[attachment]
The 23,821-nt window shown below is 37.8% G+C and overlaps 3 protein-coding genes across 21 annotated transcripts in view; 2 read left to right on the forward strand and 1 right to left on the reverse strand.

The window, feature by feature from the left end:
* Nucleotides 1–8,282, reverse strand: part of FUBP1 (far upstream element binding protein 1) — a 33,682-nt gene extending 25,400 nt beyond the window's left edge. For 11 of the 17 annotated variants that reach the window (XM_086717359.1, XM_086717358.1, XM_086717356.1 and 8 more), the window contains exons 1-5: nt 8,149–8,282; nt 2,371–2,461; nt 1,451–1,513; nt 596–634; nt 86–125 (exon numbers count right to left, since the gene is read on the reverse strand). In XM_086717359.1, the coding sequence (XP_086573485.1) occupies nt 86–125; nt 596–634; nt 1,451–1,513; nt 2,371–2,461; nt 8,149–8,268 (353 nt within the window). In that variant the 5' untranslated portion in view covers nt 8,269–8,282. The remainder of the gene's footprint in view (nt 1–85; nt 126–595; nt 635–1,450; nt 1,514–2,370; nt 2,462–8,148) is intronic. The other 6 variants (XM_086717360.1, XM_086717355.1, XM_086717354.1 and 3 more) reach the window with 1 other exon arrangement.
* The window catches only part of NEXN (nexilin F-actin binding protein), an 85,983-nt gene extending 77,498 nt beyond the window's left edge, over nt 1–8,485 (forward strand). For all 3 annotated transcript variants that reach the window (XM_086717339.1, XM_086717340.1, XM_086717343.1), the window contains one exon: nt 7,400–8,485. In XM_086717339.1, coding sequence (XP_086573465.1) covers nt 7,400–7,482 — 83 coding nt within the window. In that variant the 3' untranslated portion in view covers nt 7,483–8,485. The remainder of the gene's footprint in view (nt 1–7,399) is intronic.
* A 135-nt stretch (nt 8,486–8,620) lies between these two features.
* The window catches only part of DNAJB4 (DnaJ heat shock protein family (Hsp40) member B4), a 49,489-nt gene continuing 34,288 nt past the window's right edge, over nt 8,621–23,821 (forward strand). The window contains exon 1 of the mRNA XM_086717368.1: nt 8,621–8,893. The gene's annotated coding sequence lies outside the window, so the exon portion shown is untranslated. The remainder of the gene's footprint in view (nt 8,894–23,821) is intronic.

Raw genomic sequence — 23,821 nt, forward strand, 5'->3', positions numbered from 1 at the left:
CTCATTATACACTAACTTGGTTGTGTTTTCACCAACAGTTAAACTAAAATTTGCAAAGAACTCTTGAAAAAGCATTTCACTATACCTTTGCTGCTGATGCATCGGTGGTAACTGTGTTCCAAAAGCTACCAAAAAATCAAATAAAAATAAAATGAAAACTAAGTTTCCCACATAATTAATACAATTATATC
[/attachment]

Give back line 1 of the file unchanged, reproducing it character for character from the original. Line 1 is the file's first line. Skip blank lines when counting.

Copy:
The 23,821-nt window shown below is 37.8% G+C and overlaps 3 protein-coding genes across 21 annotated transcripts in view; 2 read left to right on the forward strand and 1 right to left on the reverse strand.